The long-term Republican budget plan proposed by House Budget Committee Chairman Paul Ryan (R-WI) phases out Medicare as a guaranteed, universal, single-payer system and replaces it with a government-subsidized private insurance program. If that sounds familiar, it should.
"It's exactly like Obamacare," said NRSC chairman Sen. John Cornyn (R-TX) in the Capitol Thursday. "It is. It's exactly like it. Which strikes me as bizarre that you're seeing so much pushback [from Democrats]."
Beutler and Sen. Cornyn are right. As Ryan's staff explains it, the GOP's 2012 budget proposal, approved by the House on Friday, would phase out Medicare as an entity that pays for insurance directly. In 10 years, those turning 65 would get something different.
Under Ryan's proposal, the new Medicare would approve a handful of plans and make them available through an "exchange," essentially a government-run list. Medicare would pay seniors yearly sums to buy these approved plans, with poorer and sicker people getting more money. Ryan calls these payments "premium support."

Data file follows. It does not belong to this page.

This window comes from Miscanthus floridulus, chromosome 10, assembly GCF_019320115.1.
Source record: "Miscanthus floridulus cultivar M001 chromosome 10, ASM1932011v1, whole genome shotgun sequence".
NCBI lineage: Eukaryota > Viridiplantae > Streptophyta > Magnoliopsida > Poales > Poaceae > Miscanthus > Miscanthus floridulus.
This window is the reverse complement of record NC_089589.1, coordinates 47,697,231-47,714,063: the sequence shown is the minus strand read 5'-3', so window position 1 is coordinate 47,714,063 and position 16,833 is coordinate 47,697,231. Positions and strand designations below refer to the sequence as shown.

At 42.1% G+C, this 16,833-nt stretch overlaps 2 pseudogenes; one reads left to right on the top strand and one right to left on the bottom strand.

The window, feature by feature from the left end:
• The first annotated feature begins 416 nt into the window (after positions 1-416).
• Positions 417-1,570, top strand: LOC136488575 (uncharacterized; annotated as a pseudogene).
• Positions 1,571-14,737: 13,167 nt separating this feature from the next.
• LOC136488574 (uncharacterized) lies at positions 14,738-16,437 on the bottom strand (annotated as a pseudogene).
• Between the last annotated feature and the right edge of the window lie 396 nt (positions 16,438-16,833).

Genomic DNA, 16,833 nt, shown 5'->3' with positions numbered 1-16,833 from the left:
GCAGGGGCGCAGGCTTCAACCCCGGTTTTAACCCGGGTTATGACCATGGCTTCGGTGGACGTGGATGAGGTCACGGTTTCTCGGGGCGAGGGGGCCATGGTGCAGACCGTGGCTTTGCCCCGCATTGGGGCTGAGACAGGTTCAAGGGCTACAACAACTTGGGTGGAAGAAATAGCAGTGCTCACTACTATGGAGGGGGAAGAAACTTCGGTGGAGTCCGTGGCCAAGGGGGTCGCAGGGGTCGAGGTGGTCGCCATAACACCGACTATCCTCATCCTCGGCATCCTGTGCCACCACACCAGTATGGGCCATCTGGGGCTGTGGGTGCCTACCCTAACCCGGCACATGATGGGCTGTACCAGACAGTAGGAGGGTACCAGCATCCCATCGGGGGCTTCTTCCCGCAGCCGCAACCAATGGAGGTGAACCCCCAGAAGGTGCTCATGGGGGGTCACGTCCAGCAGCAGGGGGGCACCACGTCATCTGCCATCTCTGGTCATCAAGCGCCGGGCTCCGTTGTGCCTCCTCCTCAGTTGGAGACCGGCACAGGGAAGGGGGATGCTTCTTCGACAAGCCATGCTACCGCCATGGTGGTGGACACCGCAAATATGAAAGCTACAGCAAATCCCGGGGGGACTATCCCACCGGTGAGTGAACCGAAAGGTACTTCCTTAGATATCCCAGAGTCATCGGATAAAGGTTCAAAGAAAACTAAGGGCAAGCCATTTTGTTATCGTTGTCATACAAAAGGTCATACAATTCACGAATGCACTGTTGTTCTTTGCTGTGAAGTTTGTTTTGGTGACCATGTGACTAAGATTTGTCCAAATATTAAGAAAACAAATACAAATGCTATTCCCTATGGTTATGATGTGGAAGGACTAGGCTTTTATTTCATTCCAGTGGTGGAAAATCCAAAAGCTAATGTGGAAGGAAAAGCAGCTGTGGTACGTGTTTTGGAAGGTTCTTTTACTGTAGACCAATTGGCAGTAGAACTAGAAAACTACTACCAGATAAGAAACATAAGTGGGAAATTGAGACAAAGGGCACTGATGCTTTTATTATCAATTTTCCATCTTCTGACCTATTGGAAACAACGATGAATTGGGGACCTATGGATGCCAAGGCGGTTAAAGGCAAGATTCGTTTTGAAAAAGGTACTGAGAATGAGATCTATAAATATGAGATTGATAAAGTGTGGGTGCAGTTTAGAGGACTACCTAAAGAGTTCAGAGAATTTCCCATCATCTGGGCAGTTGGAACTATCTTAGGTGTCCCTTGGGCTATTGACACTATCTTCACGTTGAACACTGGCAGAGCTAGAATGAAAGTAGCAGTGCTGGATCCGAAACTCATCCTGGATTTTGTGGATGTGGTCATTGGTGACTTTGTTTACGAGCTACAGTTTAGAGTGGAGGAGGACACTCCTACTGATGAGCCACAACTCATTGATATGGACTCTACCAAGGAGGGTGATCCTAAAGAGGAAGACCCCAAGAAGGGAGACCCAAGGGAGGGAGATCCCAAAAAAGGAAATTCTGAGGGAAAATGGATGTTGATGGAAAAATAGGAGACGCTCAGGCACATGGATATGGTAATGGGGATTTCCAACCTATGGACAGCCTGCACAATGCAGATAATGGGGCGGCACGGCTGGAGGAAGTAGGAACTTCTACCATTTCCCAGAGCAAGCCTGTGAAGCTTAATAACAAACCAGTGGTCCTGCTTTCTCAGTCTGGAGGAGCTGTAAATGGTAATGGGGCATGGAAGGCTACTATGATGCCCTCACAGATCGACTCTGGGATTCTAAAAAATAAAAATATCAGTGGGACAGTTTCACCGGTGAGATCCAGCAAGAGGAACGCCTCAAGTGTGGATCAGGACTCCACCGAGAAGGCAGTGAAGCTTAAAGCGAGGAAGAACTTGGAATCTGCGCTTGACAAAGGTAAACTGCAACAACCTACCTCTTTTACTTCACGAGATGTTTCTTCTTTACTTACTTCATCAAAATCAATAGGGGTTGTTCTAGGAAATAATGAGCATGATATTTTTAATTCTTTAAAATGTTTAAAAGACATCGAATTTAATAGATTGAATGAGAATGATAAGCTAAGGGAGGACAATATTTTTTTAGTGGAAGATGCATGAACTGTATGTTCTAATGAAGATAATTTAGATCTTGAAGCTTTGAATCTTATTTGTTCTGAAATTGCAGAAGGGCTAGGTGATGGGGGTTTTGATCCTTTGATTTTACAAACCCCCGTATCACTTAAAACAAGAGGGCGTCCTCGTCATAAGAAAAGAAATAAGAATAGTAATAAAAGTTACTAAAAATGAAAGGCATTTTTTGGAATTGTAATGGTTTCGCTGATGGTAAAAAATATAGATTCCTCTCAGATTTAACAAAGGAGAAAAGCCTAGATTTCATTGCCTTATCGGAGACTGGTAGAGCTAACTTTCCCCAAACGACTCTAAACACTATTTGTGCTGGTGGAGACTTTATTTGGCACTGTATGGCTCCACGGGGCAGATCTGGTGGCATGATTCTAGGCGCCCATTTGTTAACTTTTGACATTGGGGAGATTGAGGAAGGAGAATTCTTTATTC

That's essentially how the new Democratic health-care law works, though it applies this method to younger people, not seniors.
Under Obama's new law, beginning in 2014 the federal government and states will create localized exchanges for working-age people whose employers don't provide them with insurance. Individuals will receive need-based subsidies to buy insurance plans from the state-created exchanges. Those exchanges would offer their own, different lists of approved plans.
So, under both Ryan's plan and Obama's law, the government gives people money directly to help them buy private insurance. Poorer people get more, and everyone has to shop from a list of approved insurance plans.
There's one big difference here: Younger people and seniors have very different sets of health-care needs and costs. What works for one population might not work so well for the other.
While Ryan's revamped Medicare would approve private insurance plans for seniors to buy, those plans would presumably be very, very expensive, since seniors cost so much to cover. Given all the concern over whether Obama would drive up the cost of insurance by forcing insurance companies to cover everyone, including those who are more expensive to cover, it's reasonable that we should be raising the same questions about Ryan's plan.
Even if the poorer and sicker get more money, when we're talking about seniors it could prove much more difficult to make this type of plan work.
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